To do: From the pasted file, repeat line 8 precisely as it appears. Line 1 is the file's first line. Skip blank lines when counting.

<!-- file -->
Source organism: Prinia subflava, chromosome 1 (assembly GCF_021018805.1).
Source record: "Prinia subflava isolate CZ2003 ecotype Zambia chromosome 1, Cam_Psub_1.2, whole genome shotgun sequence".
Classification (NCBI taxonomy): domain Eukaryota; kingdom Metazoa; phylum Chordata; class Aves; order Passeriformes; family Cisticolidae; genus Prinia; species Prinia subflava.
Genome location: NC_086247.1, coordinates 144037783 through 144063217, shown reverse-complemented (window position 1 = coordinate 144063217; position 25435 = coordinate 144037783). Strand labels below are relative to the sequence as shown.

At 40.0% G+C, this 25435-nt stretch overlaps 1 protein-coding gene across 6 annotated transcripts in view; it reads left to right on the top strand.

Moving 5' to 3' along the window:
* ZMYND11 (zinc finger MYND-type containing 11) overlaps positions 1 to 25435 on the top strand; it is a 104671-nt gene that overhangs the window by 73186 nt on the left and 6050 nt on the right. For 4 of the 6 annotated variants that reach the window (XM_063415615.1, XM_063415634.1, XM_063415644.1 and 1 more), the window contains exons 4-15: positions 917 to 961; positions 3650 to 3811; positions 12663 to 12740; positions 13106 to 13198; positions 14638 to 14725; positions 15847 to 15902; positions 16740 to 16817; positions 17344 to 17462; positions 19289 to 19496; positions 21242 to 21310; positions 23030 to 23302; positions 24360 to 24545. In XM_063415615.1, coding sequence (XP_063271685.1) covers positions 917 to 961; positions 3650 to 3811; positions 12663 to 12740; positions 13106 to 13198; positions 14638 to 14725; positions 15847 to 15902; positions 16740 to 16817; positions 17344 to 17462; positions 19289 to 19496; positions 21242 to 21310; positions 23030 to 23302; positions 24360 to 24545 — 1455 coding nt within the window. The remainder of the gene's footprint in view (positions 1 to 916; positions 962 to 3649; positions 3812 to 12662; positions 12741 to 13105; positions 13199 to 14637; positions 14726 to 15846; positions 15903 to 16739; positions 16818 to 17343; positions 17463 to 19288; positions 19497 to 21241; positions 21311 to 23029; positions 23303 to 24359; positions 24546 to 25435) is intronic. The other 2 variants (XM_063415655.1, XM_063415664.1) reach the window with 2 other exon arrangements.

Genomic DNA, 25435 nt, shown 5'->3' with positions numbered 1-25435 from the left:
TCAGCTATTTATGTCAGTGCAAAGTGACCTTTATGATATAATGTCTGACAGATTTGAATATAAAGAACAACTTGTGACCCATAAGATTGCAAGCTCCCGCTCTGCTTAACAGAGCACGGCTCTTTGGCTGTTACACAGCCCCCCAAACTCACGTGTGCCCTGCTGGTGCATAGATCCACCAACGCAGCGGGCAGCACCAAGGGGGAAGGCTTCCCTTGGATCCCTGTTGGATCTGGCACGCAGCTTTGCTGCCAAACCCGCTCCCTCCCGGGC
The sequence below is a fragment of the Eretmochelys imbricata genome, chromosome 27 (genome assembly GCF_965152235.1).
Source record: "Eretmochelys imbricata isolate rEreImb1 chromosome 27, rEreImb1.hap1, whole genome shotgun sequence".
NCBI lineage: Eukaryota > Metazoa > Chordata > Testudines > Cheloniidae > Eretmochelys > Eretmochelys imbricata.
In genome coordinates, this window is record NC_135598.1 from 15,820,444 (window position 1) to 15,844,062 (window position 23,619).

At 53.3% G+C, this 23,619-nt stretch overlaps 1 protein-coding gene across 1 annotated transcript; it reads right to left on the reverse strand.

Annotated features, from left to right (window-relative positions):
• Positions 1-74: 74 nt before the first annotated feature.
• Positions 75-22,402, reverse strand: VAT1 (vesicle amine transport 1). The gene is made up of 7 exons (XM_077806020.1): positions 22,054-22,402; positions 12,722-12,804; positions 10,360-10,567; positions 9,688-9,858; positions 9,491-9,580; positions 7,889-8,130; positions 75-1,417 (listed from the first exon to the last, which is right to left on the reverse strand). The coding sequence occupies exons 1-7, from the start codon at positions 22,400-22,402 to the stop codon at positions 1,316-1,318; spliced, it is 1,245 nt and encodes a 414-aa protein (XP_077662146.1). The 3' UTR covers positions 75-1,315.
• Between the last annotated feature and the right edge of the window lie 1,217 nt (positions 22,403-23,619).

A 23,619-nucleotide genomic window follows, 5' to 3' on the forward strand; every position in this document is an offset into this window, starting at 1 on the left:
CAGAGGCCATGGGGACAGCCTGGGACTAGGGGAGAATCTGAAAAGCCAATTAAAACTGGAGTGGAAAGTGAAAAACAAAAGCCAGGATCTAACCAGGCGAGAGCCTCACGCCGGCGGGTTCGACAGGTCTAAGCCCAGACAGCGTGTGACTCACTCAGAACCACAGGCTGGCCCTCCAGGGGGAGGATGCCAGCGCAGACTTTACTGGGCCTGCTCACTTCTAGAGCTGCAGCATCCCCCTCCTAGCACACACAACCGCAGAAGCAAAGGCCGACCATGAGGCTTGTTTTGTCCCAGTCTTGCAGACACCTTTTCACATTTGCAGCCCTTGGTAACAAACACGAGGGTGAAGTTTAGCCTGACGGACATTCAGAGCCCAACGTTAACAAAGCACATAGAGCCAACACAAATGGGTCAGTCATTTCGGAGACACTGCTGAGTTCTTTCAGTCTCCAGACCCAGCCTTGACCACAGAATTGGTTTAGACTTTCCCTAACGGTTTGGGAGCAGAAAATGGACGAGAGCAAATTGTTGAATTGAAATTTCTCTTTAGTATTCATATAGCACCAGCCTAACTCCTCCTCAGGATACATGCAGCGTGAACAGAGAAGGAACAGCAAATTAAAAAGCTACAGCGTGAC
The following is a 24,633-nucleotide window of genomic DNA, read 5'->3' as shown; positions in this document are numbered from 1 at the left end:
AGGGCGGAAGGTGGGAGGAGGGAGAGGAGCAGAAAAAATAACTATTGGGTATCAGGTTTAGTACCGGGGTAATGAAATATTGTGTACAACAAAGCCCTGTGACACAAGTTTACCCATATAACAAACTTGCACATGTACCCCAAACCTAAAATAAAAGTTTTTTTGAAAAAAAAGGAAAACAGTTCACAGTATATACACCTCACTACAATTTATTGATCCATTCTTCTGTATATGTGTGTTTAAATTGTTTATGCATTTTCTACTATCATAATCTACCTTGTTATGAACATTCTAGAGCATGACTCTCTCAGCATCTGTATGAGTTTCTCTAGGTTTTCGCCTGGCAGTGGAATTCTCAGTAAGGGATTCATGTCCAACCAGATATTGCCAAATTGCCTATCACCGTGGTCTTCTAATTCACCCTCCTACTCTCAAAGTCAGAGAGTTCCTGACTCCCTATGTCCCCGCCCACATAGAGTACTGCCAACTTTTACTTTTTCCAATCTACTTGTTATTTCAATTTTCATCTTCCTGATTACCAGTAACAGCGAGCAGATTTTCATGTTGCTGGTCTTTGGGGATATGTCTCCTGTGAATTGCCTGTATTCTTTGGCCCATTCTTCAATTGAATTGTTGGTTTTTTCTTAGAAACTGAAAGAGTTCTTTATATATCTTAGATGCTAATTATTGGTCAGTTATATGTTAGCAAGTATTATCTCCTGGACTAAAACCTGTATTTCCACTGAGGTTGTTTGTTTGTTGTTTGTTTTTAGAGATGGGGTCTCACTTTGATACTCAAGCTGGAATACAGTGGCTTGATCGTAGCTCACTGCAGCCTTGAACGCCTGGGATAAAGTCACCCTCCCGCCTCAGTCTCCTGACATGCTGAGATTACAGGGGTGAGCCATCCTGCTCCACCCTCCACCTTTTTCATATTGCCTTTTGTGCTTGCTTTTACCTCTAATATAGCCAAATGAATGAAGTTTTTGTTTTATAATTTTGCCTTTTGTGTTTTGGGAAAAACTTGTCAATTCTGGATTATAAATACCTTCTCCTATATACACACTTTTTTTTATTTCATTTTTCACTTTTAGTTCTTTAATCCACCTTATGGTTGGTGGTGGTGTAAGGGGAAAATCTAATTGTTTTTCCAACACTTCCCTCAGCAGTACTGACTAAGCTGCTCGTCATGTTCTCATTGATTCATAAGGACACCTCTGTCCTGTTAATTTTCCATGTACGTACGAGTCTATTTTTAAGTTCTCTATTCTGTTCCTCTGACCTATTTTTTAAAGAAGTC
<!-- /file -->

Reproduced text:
Genomic DNA, 25435 nt, shown 5'->3' with positions numbered 1-25435 from the left: